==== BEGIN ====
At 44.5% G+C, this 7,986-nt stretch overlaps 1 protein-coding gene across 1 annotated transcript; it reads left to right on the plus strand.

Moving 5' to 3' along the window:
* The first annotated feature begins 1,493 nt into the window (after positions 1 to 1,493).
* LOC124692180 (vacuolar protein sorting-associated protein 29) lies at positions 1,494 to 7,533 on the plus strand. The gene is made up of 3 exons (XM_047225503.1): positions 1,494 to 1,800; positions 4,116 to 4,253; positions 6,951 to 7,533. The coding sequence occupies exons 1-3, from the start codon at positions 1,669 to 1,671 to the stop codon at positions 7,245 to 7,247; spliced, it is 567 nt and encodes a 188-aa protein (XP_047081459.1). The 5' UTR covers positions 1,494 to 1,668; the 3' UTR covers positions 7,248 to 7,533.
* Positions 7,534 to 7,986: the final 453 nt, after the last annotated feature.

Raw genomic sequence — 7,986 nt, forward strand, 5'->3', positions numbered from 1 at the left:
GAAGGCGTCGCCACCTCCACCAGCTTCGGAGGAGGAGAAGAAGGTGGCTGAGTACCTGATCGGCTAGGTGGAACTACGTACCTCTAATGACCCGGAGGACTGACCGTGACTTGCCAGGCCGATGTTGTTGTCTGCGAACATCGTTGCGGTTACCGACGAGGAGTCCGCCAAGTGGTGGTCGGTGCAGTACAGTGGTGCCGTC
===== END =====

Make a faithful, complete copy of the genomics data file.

At 44.5% G+C, this 7,986-nt stretch overlaps 1 protein-coding gene across 1 annotated transcript; it reads left to right on the plus strand.

Moving 5' to 3' along the window:
* The first annotated feature begins 1,493 nt into the window (after positions 1 to 1,493).
* LOC124692180 (vacuolar protein sorting-associated protein 29) lies at positions 1,494 to 7,533 on the plus strand. The gene is made up of 3 exons (XM_047225503.1): positions 1,494 to 1,800; positions 4,116 to 4,253; positions 6,951 to 7,533. The coding sequence occupies exons 1-3, from the start codon at positions 1,669 to 1,671 to the stop codon at positions 7,245 to 7,247; spliced, it is 567 nt and encodes a 188-aa protein (XP_047081459.1). The 5' UTR covers positions 1,494 to 1,668; the 3' UTR covers positions 7,248 to 7,533.
* Positions 7,534 to 7,986: the final 453 nt, after the last annotated feature.

Raw genomic sequence — 7,986 nt, forward strand, 5'->3', positions numbered from 1 at the left:
GAAGGCGTCGCCACCTCCACCAGCTTCGGAGGAGGAGAAGAAGGTGGCTGAGTACCTGATCGGCTAGGTGGAACTACGTACCTCTAATGACCCGGAGGACTGACCGTGACTTGCCAGGCCGATGTTGTTGTCTGCGAACATCGTTGCGGTTACCGACGAGGAGTCCGCCAAGTGGTGGTCGGTGCAGTACAGTGGTGCCGTC